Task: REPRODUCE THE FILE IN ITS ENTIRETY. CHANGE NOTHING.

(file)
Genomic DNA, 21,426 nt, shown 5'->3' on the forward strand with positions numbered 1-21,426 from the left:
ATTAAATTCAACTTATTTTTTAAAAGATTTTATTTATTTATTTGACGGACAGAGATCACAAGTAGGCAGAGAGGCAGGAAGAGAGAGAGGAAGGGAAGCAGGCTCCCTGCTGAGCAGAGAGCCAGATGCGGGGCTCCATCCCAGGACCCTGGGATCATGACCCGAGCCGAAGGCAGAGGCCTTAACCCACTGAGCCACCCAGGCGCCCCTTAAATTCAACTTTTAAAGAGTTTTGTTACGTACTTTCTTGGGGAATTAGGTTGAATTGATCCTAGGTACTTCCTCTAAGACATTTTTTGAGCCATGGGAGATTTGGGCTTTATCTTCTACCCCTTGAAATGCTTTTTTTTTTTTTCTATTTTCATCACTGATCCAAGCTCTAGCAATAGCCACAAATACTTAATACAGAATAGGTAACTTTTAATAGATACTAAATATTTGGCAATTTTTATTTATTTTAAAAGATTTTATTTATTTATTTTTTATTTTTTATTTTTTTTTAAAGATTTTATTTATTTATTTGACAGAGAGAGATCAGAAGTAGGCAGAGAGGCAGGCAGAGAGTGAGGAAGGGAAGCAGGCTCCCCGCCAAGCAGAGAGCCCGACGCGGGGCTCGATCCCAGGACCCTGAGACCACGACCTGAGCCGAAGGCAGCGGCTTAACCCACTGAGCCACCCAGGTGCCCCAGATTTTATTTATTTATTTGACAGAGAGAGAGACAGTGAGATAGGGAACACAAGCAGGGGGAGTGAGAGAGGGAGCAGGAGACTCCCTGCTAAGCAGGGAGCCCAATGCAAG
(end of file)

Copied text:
Genomic DNA, 21,426 nt, shown 5'->3' on the forward strand with positions numbered 1-21,426 from the left:
ATTAAATTCAACTTATTTTTTAAAAGATTTTATTTATTTATTTGACGGACAGAGATCACAAGTAGGCAGAGAGGCAGGAAGAGAGAGAGGAAGGGAAGCAGGCTCCCTGCTGAGCAGAGAGCCAGATGCGGGGCTCCATCCCAGGACCCTGGGATCATGACCCGAGCCGAAGGCAGAGGCCTTAACCCACTGAGCCACCCAGGCGCCCCTTAAATTCAACTTTTAAAGAGTTTTGTTACGTACTTTCTTGGGGAATTAGGTTGAATTGATCCTAGGTACTTCCTCTAAGACATTTTTTGAGCCATGGGAGATTTGGGCTTTATCTTCTACCCCTTGAAATGCTTTTTTTTTTTTTCTATTTTCATCACTGATCCAAGCTCTAGCAATAGCCACAAATACTTAATACAGAATAGGTAACTTTTAATAGATACTAAATATTTGGCAATTTTTATTTATTTTAAAAGATTTTATTTATTTATTTTTTATTTTTTATTTTTTTTTAAAGATTTTATTTATTTATTTGACAGAGAGAGATCAGAAGTAGGCAGAGAGGCAGGCAGAGAGTGAGGAAGGGAAGCAGGCTCCCCGCCAAGCAGAGAGCCCGACGCGGGGCTCGATCCCAGGACCCTGAGACCACGACCTGAGCCGAAGGCAGCGGCTTAACCCACTGAGCCACCCAGGTGCCCCAGATTTTATTTATTTATTTGACAGAGAGAGAGACAGTGAGATAGGGAACACAAGCAGGGGGAGTGAGAGAGGGAGCAGGAGACTCCCTGCTAAGCAGGGAGCCCAATGCAAG